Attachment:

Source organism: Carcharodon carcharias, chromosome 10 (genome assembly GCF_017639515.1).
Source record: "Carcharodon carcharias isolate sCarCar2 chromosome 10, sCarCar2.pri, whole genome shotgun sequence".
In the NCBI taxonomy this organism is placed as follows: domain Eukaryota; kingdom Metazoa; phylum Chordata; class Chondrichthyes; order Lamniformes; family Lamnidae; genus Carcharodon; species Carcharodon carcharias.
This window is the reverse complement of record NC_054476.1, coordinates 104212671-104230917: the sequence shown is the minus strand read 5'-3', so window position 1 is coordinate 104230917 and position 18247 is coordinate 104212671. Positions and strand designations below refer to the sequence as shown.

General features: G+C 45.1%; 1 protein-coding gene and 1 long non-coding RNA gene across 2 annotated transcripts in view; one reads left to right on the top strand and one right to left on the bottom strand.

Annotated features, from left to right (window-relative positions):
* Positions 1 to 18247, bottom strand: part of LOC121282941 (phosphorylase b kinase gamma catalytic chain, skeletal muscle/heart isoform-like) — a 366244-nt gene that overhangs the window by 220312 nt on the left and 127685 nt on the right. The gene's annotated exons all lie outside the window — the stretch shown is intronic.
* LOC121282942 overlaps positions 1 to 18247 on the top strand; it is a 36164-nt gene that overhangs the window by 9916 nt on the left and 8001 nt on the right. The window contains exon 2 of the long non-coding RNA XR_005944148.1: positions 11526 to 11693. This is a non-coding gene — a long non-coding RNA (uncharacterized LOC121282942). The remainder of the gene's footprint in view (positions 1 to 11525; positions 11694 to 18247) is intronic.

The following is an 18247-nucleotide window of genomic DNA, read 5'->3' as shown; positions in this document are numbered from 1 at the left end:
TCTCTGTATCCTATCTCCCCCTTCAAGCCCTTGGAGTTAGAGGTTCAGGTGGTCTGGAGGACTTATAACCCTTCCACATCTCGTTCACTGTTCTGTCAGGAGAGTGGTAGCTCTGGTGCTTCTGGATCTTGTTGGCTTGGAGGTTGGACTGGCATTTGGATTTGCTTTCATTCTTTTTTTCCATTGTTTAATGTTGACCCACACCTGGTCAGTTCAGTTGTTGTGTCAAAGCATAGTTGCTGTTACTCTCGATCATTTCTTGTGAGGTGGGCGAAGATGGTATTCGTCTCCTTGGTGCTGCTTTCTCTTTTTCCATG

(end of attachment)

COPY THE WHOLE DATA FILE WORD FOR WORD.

Source organism: Carcharodon carcharias, chromosome 10 (genome assembly GCF_017639515.1).
Source record: "Carcharodon carcharias isolate sCarCar2 chromosome 10, sCarCar2.pri, whole genome shotgun sequence".
In the NCBI taxonomy this organism is placed as follows: domain Eukaryota; kingdom Metazoa; phylum Chordata; class Chondrichthyes; order Lamniformes; family Lamnidae; genus Carcharodon; species Carcharodon carcharias.
This window is the reverse complement of record NC_054476.1, coordinates 104212671-104230917: the sequence shown is the minus strand read 5'-3', so window position 1 is coordinate 104230917 and position 18247 is coordinate 104212671. Positions and strand designations below refer to the sequence as shown.

General features: G+C 45.1%; 1 protein-coding gene and 1 long non-coding RNA gene across 2 annotated transcripts in view; one reads left to right on the top strand and one right to left on the bottom strand.

Annotated features, from left to right (window-relative positions):
* Positions 1 to 18247, bottom strand: part of LOC121282941 (phosphorylase b kinase gamma catalytic chain, skeletal muscle/heart isoform-like) — a 366244-nt gene that overhangs the window by 220312 nt on the left and 127685 nt on the right. The gene's annotated exons all lie outside the window — the stretch shown is intronic.
* LOC121282942 overlaps positions 1 to 18247 on the top strand; it is a 36164-nt gene that overhangs the window by 9916 nt on the left and 8001 nt on the right. The window contains exon 2 of the long non-coding RNA XR_005944148.1: positions 11526 to 11693. This is a non-coding gene — a long non-coding RNA (uncharacterized LOC121282942). The remainder of the gene's footprint in view (positions 1 to 11525; positions 11694 to 18247) is intronic.

The following is an 18247-nucleotide window of genomic DNA, read 5'->3' as shown; positions in this document are numbered from 1 at the left end:
TCTCTGTATCCTATCTCCCCCTTCAAGCCCTTGGAGTTAGAGGTTCAGGTGGTCTGGAGGACTTATAACCCTTCCACATCTCGTTCACTGTTCTGTCAGGAGAGTGGTAGCTCTGGTGCTTCTGGATCTTGTTGGCTTGGAGGTTGGACTGGCATTTGGATTTGCTTTCATTCTTTTTTTCCATTGTTTAATGTTGACCCACACCTGGTCAGTTCAGTTGTTGTGTCAAAGCATAGTTGCTGTTACTCTCGATCATTTCTTGTGAGGTGGGCGAAGATGGTATTCGTCTCCTTGGTGCTGCTTTCTCTTTTTCCATG